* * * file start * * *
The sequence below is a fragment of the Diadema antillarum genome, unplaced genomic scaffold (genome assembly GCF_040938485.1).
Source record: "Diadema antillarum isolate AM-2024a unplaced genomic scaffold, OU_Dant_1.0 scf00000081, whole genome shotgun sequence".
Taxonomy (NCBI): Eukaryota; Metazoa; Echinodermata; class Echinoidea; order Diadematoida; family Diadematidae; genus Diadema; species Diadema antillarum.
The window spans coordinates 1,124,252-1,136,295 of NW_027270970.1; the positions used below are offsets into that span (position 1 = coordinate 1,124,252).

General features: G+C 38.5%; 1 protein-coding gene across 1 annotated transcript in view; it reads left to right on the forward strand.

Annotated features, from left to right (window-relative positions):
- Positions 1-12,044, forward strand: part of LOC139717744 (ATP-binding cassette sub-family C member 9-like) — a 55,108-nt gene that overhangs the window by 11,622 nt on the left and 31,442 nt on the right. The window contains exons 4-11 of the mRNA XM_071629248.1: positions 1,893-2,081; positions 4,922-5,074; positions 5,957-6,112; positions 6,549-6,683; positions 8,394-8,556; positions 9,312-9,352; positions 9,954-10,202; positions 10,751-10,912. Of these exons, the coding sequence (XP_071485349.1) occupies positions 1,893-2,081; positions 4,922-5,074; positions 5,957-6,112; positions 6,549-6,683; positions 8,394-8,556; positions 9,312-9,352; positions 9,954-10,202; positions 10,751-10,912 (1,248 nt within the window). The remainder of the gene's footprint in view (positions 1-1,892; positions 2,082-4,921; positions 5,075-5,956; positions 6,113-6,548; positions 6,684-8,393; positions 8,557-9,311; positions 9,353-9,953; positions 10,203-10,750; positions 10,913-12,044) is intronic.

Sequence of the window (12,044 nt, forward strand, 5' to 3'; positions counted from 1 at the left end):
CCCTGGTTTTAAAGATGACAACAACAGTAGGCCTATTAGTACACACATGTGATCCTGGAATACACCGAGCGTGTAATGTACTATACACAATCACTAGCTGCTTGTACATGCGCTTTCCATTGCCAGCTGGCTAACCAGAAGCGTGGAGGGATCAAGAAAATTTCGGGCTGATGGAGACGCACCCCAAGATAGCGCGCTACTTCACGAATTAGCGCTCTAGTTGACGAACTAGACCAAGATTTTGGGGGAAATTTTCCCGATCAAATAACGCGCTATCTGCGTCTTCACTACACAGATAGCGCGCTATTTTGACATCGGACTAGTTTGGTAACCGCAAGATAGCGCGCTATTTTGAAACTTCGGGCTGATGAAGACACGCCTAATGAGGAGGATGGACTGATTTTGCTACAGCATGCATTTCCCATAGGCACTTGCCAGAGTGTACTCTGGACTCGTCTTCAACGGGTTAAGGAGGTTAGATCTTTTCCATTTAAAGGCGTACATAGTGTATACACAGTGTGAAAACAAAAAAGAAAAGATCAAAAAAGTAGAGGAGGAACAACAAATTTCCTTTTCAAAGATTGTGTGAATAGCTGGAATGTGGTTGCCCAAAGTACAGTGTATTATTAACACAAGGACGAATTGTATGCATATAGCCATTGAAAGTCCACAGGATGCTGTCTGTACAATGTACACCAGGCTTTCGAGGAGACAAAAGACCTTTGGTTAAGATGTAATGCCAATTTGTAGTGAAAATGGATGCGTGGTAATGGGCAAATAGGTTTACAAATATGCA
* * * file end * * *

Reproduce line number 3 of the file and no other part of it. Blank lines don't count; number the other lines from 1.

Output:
Taxonomy (NCBI): Eukaryota; Metazoa; Echinodermata; class Echinoidea; order Diadematoida; family Diadematidae; genus Diadema; species Diadema antillarum.